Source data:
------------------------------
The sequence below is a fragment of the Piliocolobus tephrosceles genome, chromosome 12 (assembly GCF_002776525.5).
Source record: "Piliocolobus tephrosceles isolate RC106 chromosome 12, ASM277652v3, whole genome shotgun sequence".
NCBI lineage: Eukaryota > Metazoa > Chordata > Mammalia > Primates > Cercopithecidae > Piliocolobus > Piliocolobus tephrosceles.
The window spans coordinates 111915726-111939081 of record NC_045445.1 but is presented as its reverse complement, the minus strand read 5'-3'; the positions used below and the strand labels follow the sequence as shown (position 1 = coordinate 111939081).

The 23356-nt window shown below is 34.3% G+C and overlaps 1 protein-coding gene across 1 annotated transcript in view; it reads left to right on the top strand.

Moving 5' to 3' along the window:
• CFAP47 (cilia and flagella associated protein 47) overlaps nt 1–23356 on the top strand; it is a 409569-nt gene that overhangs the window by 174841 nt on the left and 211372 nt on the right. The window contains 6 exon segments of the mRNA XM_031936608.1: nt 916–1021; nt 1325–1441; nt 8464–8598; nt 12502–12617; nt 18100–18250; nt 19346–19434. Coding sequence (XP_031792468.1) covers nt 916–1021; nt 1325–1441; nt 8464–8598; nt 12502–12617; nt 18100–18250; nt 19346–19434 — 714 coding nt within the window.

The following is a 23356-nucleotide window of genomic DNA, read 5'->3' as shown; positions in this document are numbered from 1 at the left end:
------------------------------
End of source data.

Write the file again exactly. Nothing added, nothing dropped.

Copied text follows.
The sequence below is a fragment of the Piliocolobus tephrosceles genome, chromosome 12 (assembly GCF_002776525.5).
Source record: "Piliocolobus tephrosceles isolate RC106 chromosome 12, ASM277652v3, whole genome shotgun sequence".
NCBI lineage: Eukaryota > Metazoa > Chordata > Mammalia > Primates > Cercopithecidae > Piliocolobus > Piliocolobus tephrosceles.
The window spans coordinates 111915726-111939081 of record NC_045445.1 but is presented as its reverse complement, the minus strand read 5'-3'; the positions used below and the strand labels follow the sequence as shown (position 1 = coordinate 111939081).

The 23356-nt window shown below is 34.3% G+C and overlaps 1 protein-coding gene across 1 annotated transcript in view; it reads left to right on the top strand.

Moving 5' to 3' along the window:
• CFAP47 (cilia and flagella associated protein 47) overlaps nt 1–23356 on the top strand; it is a 409569-nt gene that overhangs the window by 174841 nt on the left and 211372 nt on the right. The window contains 6 exon segments of the mRNA XM_031936608.1: nt 916–1021; nt 1325–1441; nt 8464–8598; nt 12502–12617; nt 18100–18250; nt 19346–19434. Coding sequence (XP_031792468.1) covers nt 916–1021; nt 1325–1441; nt 8464–8598; nt 12502–12617; nt 18100–18250; nt 19346–19434 — 714 coding nt within the window.

The following is a 23356-nucleotide window of genomic DNA, read 5'->3' as shown; positions in this document are numbered from 1 at the left end: